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I attended a church service a few years ago in which the sermon referenced Psalm 90:9-10: “For all our days pass away under your wrath; we bring our years to an end like a sigh. The years of our life are seventy, or even by reason of strength eighty; yet their span is but toil and trouble.”

“I can’t imagine anyone this side of Christ using these words,” he said.

I can.

We need the gut-wrenching honesty of Job, the sobering reminders of Ecclesiastes, and the honest songs and prayers of the Psalms, even this side of Christ.

Brutal News

I haven’t known how to respond to the news of the residential school deaths. “It fatigues me,” writes a friend. “This is unmitigated evil. It should never have happened.”

I agree.

It’s not just the one crisis, either, but the endless bad news. Last Saturday, gunfire erupted at a birthday party, leaving four people injured, including three children. The shooting took place on a street where friends live, part of the community where I used to pastor. It’s not hard to find other bad news. Pick up any news site on any day and you’ll find yourself supplied.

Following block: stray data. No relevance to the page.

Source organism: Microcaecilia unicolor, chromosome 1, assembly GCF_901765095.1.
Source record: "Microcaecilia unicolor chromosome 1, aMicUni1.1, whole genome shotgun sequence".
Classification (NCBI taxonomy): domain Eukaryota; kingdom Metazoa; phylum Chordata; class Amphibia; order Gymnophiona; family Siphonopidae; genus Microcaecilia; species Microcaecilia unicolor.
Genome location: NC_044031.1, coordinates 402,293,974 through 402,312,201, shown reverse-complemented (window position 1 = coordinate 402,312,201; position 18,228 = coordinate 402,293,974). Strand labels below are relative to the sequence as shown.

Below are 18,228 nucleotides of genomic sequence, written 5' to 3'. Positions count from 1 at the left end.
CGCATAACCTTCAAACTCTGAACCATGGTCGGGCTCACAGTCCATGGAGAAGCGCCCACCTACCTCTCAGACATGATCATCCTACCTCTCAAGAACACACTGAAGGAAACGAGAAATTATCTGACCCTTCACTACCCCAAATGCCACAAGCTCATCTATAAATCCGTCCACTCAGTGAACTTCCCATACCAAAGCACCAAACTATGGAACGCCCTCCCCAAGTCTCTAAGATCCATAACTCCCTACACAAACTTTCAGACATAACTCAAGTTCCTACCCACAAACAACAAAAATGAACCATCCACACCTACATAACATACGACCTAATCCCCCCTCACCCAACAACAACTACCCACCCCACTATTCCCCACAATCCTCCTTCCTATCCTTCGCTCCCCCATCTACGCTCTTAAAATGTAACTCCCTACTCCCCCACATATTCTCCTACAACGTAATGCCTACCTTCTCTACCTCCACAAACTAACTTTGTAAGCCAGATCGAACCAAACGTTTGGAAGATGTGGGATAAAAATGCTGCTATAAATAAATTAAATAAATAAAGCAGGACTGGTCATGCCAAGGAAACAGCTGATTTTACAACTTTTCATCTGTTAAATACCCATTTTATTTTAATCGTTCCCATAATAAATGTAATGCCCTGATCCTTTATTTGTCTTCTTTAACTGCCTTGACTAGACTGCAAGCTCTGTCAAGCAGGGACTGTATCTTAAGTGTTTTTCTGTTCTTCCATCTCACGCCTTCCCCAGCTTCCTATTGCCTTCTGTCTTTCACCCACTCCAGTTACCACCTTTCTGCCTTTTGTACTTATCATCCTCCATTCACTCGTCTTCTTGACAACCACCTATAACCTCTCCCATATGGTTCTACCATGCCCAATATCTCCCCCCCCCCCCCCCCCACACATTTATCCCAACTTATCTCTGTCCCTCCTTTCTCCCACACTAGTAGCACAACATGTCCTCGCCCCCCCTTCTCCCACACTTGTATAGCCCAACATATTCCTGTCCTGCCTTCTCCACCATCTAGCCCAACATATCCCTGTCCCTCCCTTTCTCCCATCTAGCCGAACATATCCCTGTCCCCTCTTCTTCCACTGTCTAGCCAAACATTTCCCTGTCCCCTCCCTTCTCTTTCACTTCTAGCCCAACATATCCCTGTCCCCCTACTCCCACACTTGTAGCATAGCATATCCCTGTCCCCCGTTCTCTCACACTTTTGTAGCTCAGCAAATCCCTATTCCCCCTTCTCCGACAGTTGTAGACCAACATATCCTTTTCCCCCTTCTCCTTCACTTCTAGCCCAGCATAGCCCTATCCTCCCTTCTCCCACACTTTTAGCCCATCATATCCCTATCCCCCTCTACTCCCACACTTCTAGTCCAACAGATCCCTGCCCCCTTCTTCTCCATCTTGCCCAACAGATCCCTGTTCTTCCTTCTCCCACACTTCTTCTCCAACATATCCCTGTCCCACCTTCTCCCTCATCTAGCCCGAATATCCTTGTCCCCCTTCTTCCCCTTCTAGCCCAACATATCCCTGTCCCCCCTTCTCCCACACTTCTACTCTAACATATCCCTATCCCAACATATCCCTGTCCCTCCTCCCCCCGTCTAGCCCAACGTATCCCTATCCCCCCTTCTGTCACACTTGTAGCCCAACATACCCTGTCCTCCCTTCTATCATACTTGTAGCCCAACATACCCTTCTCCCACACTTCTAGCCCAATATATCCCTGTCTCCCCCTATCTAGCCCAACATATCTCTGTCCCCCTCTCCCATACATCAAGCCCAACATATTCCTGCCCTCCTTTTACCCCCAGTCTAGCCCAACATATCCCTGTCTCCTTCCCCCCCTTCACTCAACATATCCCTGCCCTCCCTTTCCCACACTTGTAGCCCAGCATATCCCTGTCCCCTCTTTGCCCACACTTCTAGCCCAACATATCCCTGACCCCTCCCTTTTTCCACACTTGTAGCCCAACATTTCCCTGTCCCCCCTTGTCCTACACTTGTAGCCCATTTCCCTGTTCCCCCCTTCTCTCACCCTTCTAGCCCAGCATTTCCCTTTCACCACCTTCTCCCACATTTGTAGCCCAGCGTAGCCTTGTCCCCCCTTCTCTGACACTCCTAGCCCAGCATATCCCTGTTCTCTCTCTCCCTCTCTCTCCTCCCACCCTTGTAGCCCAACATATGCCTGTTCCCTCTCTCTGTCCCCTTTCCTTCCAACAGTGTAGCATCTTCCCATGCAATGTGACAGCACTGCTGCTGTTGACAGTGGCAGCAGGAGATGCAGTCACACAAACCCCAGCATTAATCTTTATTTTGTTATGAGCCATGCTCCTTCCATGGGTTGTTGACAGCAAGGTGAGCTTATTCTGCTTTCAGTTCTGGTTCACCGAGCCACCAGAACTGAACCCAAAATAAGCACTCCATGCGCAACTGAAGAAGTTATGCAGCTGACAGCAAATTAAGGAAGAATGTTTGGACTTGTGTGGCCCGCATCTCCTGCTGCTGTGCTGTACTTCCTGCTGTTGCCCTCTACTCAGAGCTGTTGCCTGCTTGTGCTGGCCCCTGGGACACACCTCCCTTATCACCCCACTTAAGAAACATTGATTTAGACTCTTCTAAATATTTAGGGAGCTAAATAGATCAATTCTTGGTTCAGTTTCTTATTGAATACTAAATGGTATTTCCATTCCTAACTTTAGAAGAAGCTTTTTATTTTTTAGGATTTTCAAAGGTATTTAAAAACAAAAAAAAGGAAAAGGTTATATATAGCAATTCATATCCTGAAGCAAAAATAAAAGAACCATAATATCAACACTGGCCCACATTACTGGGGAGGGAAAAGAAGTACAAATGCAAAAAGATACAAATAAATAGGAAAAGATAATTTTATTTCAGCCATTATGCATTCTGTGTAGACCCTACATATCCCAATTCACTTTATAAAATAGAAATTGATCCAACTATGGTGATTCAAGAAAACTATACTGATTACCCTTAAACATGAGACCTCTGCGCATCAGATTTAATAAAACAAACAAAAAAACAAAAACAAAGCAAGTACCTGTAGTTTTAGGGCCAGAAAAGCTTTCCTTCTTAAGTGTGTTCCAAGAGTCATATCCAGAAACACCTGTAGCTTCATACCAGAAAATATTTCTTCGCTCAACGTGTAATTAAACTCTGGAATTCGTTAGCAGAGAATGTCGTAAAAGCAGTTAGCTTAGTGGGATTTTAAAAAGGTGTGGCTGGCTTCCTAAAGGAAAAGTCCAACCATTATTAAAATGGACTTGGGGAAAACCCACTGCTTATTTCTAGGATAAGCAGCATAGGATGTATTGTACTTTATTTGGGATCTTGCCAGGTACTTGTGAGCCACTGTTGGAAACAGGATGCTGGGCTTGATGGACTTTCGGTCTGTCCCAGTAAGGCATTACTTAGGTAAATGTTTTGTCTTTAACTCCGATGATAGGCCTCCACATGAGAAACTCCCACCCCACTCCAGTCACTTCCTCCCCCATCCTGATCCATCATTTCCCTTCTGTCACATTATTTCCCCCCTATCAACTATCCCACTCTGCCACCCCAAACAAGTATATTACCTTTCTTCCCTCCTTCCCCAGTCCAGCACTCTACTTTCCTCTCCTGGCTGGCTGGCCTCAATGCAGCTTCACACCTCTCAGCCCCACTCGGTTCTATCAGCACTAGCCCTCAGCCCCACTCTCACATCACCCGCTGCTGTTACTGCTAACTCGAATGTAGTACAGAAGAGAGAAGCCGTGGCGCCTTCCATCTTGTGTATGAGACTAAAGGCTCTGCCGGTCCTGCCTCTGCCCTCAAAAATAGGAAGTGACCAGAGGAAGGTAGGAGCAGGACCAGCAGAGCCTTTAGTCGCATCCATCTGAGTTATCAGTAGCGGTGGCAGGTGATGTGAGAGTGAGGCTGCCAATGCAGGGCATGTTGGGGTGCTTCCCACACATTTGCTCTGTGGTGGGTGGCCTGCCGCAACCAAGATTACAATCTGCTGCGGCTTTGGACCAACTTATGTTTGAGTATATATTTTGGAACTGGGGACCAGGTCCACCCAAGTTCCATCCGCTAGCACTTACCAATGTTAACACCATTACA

A Christian Response to Brutal News

Compounding the problem is how some Christians respond. I’ve occasionally made the mistake of reading responses on social media to seemingly innocuous posts, and it can be disheartening. “The worst thing that Christians do on social media is what everyone else does on social media,” I heard a friend say last week.

Scripture points us to another way.

Scripture frees us from our need to have a ready answer to all the horrible news we encounter. It gives us prayers we can use instead, like this one: “Return, O LORD! How long? Have pity on your servants!” (Psalm 90:13)

Job 2:13 records the best thing that Job’s friends did as he suffered. “And they sat with him on the ground seven days and seven nights, and no one spoke a word to him, for they saw that his suffering was very great.” Of course, they blew it after that. Job’s friends sound right in what they said, but they failed in both the content (what they didn’t say) and tone (how they said it) of their theology. Scripture speaks a word to sufferers, but not a word of easy answers and veiled accusations.

I’m working at staying silent, trying to learn and be present from those who suffer, even including victims who can no longer speak for themselves. I’m also rifling through the psalms, looking for laments that give me words when I don’t have any of my own.

Listening and lament aren’t all that’s needed, but it’s a good place to start.

Even Christians can say that life is full of toil and trouble. Even Christians can cry out, “Return, O LORD! How long?” We may sometimes lose our voices, especially in the face of so much evil and suffering, but sometimes having no words of our own is okay. Scripture gives voice to our cries. Sometimes our presence, our tears, and our laments speak more powerfully than anything else we could say.